Maka Sudadze, 47 years old, Akhaltsikhe

”I was 33 years old when my husband and I got married. This is the age for a woman when everybody asks why you’re still not married. The most annoying question I remember was when they asked if I had any problems and that was why I wasn’t married. And they didn’t even wait for my answer – they just started spouting advice about how starting a family is a must. I remember it was so disturbing that I stopped attending any family events. I felt such a big pressure on me that I would never ask anyone such a question. Still, marriage brings with it so many issues that you have to be absolutely sure before making this decision. It is a big change and if you don’t choose the right person, life can quickly become hell. Therefore, I think that even if the pressure is sometimes too high, when not sure it’s the right decision, women shouldn’t make it.

My husband and I were expecting a baby for 7 years. If we hadn’t had a desire to be together and a common goal, we wouldn’t make it as a couple, let alone as parents. In addition to the reproductive problems we had, the most difficult part was the pressure from society. Even though I fought all the time to isolate myself from people and hadn’t let them invade our privacy, people could still put us under stress and ask endless questions about why we didn’t have a child, whose fault was it, etc., which made our life even more difficult. Such pressure causes psychological problems; it makes you think that since you don’t have a child, you’re not even alive. I know it’s wrong, but back then it was a very emotional issue for me. Persistent questions and stares on the belly all the time… I think it was the most difficult period in my life.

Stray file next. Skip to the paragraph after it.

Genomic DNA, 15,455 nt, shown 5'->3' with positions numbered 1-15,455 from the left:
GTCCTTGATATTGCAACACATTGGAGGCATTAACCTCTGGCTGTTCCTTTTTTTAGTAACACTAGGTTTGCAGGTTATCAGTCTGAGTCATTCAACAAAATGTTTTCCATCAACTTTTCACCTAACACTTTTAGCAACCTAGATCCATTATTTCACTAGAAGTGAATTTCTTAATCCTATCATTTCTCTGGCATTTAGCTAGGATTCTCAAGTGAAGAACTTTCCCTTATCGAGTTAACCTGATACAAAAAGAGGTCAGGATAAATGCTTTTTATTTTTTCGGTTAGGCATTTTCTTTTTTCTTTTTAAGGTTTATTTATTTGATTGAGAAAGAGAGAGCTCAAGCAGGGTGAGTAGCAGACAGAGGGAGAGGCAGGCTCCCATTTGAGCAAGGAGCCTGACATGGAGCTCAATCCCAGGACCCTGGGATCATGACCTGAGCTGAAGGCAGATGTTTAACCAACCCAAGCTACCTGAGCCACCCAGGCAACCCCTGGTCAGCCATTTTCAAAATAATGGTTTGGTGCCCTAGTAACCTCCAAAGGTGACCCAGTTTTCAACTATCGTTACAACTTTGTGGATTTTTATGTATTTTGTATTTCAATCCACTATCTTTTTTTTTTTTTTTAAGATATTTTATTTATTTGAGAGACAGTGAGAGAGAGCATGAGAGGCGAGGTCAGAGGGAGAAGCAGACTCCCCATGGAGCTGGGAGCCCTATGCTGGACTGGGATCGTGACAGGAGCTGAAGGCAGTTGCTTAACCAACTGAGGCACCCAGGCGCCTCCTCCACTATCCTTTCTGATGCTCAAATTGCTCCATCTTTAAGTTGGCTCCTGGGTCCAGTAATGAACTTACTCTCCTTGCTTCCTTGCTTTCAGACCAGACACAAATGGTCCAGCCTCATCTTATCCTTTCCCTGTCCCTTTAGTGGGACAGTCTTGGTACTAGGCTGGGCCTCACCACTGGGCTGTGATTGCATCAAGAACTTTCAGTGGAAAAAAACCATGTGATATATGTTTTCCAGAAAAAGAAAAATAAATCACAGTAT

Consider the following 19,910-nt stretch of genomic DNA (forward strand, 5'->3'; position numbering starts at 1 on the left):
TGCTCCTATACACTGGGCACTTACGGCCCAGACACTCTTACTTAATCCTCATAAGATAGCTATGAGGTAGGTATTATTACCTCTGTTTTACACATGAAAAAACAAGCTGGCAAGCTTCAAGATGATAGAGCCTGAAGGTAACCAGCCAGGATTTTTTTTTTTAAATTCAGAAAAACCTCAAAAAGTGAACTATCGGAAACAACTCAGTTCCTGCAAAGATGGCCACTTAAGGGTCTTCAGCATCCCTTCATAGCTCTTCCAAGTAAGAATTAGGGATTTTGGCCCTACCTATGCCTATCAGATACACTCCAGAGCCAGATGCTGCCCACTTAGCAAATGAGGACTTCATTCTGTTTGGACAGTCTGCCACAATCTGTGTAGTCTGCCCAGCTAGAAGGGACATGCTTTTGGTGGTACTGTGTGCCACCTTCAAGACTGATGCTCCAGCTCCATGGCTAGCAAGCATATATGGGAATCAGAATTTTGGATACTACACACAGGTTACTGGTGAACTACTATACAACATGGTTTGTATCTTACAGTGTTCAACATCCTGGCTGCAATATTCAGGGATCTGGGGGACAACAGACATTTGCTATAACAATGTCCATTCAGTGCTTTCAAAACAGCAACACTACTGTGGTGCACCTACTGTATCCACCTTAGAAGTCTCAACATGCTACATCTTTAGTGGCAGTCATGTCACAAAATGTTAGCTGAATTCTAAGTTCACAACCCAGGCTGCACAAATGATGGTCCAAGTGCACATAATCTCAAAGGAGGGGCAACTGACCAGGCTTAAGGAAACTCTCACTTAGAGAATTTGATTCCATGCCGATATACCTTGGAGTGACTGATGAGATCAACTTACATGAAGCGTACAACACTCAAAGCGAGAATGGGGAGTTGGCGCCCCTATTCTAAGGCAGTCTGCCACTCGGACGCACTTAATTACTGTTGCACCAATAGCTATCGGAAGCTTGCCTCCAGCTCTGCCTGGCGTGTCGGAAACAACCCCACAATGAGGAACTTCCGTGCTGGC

I don’t know exactly what my husband has been told about it. Perhaps some told him that he should divorce me. It’s a known stereotype that a man should leave a woman who doesn’t bear a child in 2-3 years. As if a woman is only good for giving birth to children. If I ever saw my husband hesitate at some point, I would definitely end our relationship. But he endured everything with honor.